Thumbs up for Wise Children by Angela Carter. Literature.
The sort of book which 99.9% of readers will find incomprehensible; the last .01% will adore. The “Wise Children” of the title are Nora and Dora Chance, twin sisters from a family of famous Shakespearean actors. The book is bawdy, hilarious, sad, gorgeous, crazy, nonlinear, wonderful. Read the following paragraph; if you laugh, read the book.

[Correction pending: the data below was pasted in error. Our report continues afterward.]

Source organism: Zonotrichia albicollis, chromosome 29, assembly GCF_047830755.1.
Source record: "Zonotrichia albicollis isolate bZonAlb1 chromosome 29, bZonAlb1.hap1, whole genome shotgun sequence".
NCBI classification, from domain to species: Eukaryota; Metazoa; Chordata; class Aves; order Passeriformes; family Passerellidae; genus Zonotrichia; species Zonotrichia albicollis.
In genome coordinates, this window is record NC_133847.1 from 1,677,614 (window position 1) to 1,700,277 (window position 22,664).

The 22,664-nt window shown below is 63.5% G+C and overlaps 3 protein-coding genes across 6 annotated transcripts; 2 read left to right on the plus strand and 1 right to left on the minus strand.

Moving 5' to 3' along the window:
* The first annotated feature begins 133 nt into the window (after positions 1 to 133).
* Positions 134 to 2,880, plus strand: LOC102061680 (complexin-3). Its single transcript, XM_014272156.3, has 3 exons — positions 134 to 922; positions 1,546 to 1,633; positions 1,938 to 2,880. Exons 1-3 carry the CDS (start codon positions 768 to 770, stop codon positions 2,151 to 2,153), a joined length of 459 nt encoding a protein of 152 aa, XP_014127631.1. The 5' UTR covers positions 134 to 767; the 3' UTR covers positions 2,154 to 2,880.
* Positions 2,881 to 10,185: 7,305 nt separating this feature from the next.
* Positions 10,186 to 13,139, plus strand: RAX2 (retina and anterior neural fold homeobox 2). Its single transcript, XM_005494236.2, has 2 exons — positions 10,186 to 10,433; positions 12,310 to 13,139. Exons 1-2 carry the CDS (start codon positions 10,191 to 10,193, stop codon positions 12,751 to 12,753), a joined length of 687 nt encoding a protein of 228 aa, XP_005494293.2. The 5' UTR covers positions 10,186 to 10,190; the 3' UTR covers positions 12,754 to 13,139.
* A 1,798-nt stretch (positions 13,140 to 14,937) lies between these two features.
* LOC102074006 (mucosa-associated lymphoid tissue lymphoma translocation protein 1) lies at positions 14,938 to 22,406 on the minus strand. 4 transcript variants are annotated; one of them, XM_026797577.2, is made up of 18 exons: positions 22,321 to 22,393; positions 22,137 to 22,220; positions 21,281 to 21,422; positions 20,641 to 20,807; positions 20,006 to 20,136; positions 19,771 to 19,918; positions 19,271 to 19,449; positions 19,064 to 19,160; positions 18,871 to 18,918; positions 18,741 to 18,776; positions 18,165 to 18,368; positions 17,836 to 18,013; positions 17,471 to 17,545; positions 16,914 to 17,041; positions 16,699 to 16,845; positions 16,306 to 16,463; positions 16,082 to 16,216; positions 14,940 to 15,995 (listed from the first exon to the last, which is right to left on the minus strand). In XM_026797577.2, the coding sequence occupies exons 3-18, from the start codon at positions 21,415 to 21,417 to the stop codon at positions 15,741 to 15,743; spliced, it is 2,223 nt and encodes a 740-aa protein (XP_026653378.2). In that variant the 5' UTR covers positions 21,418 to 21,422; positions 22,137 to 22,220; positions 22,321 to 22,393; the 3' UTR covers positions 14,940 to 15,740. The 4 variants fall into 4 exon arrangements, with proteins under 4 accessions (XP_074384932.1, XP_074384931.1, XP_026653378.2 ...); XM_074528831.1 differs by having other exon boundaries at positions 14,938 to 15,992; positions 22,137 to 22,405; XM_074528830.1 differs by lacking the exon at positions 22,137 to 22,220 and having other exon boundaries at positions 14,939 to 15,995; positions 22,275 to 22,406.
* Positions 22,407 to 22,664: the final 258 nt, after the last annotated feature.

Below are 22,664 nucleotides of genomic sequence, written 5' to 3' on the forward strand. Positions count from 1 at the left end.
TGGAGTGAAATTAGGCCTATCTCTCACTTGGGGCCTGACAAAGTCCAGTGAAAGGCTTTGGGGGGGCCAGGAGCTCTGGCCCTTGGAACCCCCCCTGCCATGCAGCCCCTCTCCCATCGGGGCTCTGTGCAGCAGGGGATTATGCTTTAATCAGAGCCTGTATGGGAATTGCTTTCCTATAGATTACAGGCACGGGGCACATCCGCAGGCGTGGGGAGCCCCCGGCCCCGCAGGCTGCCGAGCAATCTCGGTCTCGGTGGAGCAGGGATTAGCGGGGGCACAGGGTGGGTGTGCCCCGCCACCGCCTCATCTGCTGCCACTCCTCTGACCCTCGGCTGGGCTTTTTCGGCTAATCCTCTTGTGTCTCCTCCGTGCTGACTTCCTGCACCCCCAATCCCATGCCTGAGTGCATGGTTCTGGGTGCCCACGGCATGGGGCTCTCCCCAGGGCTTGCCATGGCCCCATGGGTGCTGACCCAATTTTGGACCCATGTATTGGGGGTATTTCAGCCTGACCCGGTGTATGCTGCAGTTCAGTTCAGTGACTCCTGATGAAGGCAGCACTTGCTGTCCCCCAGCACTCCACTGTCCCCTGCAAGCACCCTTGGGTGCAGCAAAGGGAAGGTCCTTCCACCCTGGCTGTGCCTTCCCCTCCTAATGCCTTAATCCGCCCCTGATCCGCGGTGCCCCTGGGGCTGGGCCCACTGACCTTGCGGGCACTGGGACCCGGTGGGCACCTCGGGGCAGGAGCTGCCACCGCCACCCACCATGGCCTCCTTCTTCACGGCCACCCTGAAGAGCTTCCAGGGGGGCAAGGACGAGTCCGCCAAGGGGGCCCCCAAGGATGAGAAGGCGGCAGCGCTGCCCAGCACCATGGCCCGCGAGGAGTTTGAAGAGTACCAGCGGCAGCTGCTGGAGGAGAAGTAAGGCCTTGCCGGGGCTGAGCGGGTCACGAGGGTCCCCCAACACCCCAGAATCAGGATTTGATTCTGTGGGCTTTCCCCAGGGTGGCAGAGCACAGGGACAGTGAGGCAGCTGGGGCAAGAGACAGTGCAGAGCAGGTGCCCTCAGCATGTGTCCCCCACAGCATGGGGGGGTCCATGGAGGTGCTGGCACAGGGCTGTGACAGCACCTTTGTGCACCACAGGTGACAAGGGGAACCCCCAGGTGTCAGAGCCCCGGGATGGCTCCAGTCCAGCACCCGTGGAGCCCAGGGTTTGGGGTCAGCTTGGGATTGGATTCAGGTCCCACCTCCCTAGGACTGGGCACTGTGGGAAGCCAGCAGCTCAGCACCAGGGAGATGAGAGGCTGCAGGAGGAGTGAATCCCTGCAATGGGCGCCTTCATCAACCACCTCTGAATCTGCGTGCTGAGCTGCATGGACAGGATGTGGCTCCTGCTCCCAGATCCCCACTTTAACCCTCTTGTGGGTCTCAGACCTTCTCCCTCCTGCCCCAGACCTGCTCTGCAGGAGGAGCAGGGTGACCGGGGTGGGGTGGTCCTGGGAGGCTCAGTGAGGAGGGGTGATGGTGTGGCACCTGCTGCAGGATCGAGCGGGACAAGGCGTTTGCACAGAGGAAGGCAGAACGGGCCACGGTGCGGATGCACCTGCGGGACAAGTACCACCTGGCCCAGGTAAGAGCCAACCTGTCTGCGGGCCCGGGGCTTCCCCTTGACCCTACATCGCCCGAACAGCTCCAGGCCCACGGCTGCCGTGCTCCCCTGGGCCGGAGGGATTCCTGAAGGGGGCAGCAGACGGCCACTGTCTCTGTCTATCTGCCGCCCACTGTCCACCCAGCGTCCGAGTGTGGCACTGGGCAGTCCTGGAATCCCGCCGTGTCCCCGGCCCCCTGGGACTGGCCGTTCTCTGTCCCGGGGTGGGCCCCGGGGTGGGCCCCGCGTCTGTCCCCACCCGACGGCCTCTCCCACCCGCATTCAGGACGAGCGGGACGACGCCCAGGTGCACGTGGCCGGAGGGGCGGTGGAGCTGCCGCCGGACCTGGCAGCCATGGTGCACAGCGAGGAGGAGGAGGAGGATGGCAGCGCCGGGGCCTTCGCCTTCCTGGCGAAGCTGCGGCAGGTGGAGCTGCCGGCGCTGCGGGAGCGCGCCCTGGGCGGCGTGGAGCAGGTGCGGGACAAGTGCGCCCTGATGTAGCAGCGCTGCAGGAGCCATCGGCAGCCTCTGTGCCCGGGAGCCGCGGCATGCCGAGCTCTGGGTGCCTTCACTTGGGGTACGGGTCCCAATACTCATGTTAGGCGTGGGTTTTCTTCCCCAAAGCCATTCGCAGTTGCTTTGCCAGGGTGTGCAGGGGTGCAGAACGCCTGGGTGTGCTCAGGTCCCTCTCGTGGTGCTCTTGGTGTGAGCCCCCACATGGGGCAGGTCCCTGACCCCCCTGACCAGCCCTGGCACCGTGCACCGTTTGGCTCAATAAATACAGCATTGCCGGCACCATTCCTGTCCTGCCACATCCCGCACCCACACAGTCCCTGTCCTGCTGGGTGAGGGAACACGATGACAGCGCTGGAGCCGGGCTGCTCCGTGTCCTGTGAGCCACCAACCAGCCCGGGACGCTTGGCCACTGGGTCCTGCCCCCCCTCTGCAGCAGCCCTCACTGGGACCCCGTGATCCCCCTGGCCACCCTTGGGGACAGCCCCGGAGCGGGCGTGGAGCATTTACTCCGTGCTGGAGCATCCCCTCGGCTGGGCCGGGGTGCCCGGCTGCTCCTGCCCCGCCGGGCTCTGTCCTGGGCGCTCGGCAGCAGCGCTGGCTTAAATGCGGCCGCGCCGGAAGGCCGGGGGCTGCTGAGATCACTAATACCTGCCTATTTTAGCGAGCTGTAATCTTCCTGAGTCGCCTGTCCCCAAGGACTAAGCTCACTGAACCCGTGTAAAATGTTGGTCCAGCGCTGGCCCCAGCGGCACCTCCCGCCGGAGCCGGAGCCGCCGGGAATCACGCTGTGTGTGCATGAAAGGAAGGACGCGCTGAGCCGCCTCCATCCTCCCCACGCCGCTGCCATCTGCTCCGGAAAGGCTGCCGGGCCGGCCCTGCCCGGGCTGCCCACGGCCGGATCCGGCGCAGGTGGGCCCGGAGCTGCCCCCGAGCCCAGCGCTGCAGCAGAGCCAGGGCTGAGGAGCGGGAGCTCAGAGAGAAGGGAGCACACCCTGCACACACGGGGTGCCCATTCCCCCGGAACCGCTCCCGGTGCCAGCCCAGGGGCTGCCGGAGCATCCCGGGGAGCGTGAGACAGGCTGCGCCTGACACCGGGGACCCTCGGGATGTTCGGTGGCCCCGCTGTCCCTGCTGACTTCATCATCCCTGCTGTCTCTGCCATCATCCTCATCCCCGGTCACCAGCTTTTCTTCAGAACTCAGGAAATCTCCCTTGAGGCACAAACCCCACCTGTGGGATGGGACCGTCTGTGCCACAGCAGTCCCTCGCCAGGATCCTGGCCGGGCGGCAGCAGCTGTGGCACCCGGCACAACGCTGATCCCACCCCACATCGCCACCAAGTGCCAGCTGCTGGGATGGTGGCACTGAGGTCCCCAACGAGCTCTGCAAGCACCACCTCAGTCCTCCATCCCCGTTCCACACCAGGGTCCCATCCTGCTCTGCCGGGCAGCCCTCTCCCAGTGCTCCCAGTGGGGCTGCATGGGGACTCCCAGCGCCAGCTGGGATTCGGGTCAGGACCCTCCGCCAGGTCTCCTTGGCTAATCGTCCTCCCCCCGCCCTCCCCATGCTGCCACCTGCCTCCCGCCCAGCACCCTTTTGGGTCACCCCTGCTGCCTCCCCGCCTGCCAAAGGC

Some time in or around the year 1870 (her date of birth, like that of so many actresses, a movable feast) our paternal grandmother was born in a trunk and trod the boards from toddler-hood as a fairy, phantom, goblin, eventually, an old stager of eight (give or take a year or two) making her London debut as Mamillis in The Winter’s Tale at Theatre Royal, Haymarket, in, it says here, a ‘somewhat pedantic’ production by the younger Kean (Charles), and a costume copied from a Greek vase, rolling a hoop, a bit of business copied off another Greek vase. Lewis Carroll saw her, sent her an inscribed copy of Alice, invited her to tea and got her to slip her frock off after the crumpets, whereupon he snapped her in the altogether but she drew the line at imitating the action depicted upon certain other Greek vases, or so she always maintained. Here’s the evidence of the encounter. See? He called it Sprite. I bought it at an auction at Christie’s. Cost an arm and a leg. Couldn’t resist. Not many people can boast a photo of their grandmother posing for kiddieporn. I sold one of poor old Irish’s letters to pay for it.
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